MOSES 2.0: Improving the Gold Standard for Laser Lithotripsy
The gold standard of laser lithoprisy is the holmium laser. The technology has advanced incrementally through several generations in a way that’s very similar to developments in mobile phones, in that each generation provides users with greater speed and versatility. MOSES technology marked the fourth-generation holmium laser system, and now MOSES 2.0 continues to enhance gold-standard therapy.
MOSES elevated the holmium laser’s capabilities —MOSES technology (Lumenis) is a platform that manipulates the holmium laser waveform, as well as the first technology to deliver holmium energy over two pulses. The approach allows MOSES to deliver more energy to the stone, achieve finer fragmentation, and produce less retropulsion, which improves visualization and spontaneous stone clearance for laser lithotripsy.
In a laboratory study, we showed that the MOSES distance mode yielded 28% greater fragmentation than the standard short-pulse holmium mode when in contact with the stone, as well as 100% more fragmentation when the fiber is 1mm from the stone.1 This is important clinically when we use a dusting technique. During dusting, only 23% of laser pulses are delivered within 0.5mm of the stone, while 48% happen at a distance greater than 1mm.2 Because MOSES is optimized for contact and distance, it is an efficient choice. In a recent clinical trial, MOSES reduced fragmentation time 32% and procedure time 20% compared to standard holmium.3
Another factor is that the distance reach of MOSES pulse reduces creation of large fragments during the popcorn technique—an important endpoint because residual fragments greater than 2mm are associated with repeat surgery.4 In my experience, the MOSES laser is also particularly useful in mini-PCNL because it leads to faster treatment of larger stones, less retropulsion and less bleeding, allowing me to perform a tubeless technique.
MOSES 2.0 continues the holmium evolution —With the development of high-frequency holmium lasers, we wondered how much frequency is actually required for effective fragmentation, as well as how the combination of frequency and fiber speed affects fragmentation. In a recent laboratory study, we found that a moving laser fiber maximizes the frequency’s usefulness. By increasing the fiber speed from 1mm/sec to 3mm/sec (MOSES distance mode), ablation was increased by 140%.5 High-speed imaging analysis showed that 15 pulses could be applied to a single location for maximum effect. If the fiber was moving at 1mm/sec, this equated to a frequency threshold around 62 Hz. If the fiber is moving 2mm/sec, we can increase that threshold to 123 Hz.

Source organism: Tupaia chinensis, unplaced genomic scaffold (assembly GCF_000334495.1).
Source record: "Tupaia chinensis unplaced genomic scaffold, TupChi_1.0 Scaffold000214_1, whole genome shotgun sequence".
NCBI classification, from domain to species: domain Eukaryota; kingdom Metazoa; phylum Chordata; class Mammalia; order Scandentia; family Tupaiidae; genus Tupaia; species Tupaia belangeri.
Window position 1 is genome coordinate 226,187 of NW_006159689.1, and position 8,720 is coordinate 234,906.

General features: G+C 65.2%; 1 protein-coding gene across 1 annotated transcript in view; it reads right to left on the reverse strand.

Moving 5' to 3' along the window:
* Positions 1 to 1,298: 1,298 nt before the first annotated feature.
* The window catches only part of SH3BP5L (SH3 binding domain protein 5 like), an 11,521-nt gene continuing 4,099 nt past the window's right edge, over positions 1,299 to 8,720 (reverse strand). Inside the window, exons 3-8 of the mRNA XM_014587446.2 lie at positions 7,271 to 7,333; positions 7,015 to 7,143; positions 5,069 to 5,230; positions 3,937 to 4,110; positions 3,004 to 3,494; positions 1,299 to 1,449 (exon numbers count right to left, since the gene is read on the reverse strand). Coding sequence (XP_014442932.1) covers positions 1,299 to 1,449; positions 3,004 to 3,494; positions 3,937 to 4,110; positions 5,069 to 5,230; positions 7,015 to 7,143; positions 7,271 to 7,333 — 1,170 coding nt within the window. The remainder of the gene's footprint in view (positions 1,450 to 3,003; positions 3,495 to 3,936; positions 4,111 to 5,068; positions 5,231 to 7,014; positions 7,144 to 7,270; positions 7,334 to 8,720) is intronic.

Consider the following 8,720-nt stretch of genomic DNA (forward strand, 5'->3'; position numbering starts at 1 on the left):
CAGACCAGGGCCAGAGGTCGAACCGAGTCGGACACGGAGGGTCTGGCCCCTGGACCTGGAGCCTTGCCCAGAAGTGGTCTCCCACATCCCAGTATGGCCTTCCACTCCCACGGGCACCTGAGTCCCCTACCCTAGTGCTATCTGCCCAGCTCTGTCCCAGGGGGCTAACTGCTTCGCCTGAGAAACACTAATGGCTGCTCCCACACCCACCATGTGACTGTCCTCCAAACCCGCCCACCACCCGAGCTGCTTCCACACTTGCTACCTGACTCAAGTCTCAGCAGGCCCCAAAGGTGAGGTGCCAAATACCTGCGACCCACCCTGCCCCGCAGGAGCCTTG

The ability to use 120 Hz is now a reality with the launch of MOSES 2.0. Using the MOSES 2.0 120 Hz laser with a faster painting motion increases fragmentation speed and may be more efficient for pop-dusting as well. Optimized photothermal ablation at contact and distance allows the surgeon to work more efficiently. The end result is shorter procedure time, as well as potential the ability to avoid staged procedures for large kidney stones treated with ureteroscopy.
MOSES holmium lasers have staying power — Getting laser lithoprisy “just right” requires a careful balance of material absorption, fluid absorption and safety. The MOSES 2.0 holmium laser is the gold standard of laser lithoprisy because it gets that balance just right. In contrast, the thulium fiber laser has a high fluid absorption, which may prevent efficient ablation at distance, while its excessive long pulse duration may lead to photothermal collateral damage if using high power settings. MOSES 2.0 has optimized photothermal ablation at contact and distance, improving the efficiency of laser lithoprisy.
1. Aldoukhi AH, Roberts WW, Hall TL, Ghani KR. Watch Your Distance: The Role of Laser Fiber Working Distance on Fragmentation When Altering Pulse Width or Modulation. J Endourol. 2019 Feb;33(2):120-126.
2. Aldoukhi AH, Black KM, Hall TL, et al. Defining Thermally Safe Laser Lithotripsy Power and Irrigation Parameters: In Vitro Model. Endourol. 2020 Jan;34(1):76-81.
3. Ibrahim A, Elhilali MM, Fahmy N, Carrier S, Andonian S. Double-Blinded Prospective Randomized Clinical Trial Comparing Regular and Moses Modes of Holmium Laser Lithotripsy. J Endourol. 2020 May;34(5):624-628.
4. Black KM , Aldoukhi AH, Teichman JMH, et al. Pulse modulation with Moses technology improves popcorn laser lithotripsy. World J Urol. 2020 Jun 6.
5. Aldoukhi AH, Black KM, Hall TL, Roberts WW, Ghani KR. Frequency Threshold for Ablation During Holmium Laser Lithotripsy: How High Can You Go? J Endourol. 2020 Oct;34(10):1075-1081.
*Risk information and laser safety label are available at Lumenis website, operator’s manual and brochure.
PB-00024300 Rev A
This post was first published in an issue of Hospital & Healthcare Management magazine